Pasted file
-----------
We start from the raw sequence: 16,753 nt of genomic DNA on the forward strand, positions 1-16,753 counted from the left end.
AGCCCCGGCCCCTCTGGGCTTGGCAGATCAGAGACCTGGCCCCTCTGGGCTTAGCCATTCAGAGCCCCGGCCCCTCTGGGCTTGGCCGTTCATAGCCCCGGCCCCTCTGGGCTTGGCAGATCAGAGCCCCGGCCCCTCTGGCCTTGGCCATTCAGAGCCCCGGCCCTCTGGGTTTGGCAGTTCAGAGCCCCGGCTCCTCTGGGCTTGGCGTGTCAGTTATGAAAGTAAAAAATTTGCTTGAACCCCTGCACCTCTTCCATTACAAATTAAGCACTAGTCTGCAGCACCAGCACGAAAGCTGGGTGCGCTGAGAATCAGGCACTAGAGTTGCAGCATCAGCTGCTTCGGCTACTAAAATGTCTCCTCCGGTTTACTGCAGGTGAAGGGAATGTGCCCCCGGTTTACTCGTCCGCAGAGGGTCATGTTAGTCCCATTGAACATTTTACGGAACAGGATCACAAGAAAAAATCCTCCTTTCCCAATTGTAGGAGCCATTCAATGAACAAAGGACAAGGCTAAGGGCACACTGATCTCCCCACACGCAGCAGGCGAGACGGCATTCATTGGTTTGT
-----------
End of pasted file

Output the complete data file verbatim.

We start from the raw sequence: 16,753 nt of genomic DNA on the forward strand, positions 1-16,753 counted from the left end.
AGCCCCGGCCCCTCTGGGCTTGGCAGATCAGAGACCTGGCCCCTCTGGGCTTAGCCATTCAGAGCCCCGGCCCCTCTGGGCTTGGCCGTTCATAGCCCCGGCCCCTCTGGGCTTGGCAGATCAGAGCCCCGGCCCCTCTGGCCTTGGCCATTCAGAGCCCCGGCCCTCTGGGTTTGGCAGTTCAGAGCCCCGGCTCCTCTGGGCTTGGCGTGTCAGTTATGAAAGTAAAAAATTTGCTTGAACCCCTGCACCTCTTCCATTACAAATTAAGCACTAGTCTGCAGCACCAGCACGAAAGCTGGGTGCGCTGAGAATCAGGCACTAGAGTTGCAGCATCAGCTGCTTCGGCTACTAAAATGTCTCCTCCGGTTTACTGCAGGTGAAGGGAATGTGCCCCCGGTTTACTCGTCCGCAGAGGGTCATGTTAGTCCCATTGAACATTTTACGGAACAGGATCACAAGAAAAAATCCTCCTTTCCCAATTGTAGGAGCCATTCAATGAACAAAGGACAAGGCTAAGGGCACACTGATCTCCCCACACGCAGCAGGCGAGACGGCATTCATTGGTTTGT